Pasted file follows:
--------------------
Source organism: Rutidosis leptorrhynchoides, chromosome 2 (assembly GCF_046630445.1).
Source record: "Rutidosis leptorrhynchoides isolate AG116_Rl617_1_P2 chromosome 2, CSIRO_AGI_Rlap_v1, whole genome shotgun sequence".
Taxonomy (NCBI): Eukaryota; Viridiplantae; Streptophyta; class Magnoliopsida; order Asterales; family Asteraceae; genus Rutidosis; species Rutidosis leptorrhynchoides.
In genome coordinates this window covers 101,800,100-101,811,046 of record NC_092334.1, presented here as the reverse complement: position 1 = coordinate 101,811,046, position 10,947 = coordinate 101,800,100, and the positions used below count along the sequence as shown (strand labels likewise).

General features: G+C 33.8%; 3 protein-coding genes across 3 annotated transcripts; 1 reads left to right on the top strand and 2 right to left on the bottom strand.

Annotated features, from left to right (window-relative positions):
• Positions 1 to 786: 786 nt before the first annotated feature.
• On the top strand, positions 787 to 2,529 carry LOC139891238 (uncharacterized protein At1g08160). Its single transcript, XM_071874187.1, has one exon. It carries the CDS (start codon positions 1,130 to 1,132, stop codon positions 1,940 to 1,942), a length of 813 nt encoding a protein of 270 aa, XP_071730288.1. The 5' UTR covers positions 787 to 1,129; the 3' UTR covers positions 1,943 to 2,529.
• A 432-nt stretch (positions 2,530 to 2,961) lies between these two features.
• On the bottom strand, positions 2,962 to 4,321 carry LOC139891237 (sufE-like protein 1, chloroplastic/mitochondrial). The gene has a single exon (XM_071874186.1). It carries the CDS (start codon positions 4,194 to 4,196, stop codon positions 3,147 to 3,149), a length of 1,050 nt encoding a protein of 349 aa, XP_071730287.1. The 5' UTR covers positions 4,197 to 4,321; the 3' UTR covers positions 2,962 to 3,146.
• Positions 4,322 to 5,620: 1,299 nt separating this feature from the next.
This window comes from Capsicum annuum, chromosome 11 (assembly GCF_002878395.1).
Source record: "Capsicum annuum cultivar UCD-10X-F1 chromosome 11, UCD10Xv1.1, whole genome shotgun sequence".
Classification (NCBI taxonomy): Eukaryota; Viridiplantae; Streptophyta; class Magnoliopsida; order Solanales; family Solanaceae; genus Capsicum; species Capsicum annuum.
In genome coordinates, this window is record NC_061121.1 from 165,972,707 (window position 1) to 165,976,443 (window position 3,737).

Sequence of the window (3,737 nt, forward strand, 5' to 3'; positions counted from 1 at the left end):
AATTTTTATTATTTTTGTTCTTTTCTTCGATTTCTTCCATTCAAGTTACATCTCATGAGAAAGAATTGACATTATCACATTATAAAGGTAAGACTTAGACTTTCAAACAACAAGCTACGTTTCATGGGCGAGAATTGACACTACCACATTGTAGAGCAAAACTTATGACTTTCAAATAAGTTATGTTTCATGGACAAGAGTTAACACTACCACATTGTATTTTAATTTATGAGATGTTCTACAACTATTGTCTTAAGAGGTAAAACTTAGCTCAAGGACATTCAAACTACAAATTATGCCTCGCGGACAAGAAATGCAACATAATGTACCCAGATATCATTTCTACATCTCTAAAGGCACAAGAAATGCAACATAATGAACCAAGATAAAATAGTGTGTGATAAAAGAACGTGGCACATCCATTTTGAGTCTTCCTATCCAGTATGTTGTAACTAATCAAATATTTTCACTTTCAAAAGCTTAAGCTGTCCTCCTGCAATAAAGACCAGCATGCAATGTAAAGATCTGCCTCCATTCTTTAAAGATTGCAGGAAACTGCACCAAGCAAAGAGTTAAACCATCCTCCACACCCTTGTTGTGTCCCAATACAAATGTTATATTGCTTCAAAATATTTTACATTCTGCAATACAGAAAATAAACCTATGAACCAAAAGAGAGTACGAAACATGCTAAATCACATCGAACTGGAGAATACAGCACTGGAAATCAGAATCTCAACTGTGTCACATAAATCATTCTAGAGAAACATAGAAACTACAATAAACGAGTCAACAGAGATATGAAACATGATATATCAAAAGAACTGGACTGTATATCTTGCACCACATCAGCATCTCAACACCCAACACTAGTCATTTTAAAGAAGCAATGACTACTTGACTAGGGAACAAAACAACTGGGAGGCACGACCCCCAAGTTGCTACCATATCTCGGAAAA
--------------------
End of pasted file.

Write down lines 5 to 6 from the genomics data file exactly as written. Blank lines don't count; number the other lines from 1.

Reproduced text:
General features: G+C 33.8%; 3 protein-coding genes across 3 annotated transcripts; 1 reads left to right on the top strand and 2 right to left on the bottom strand.

Annotated features, from left to right (window-relative positions):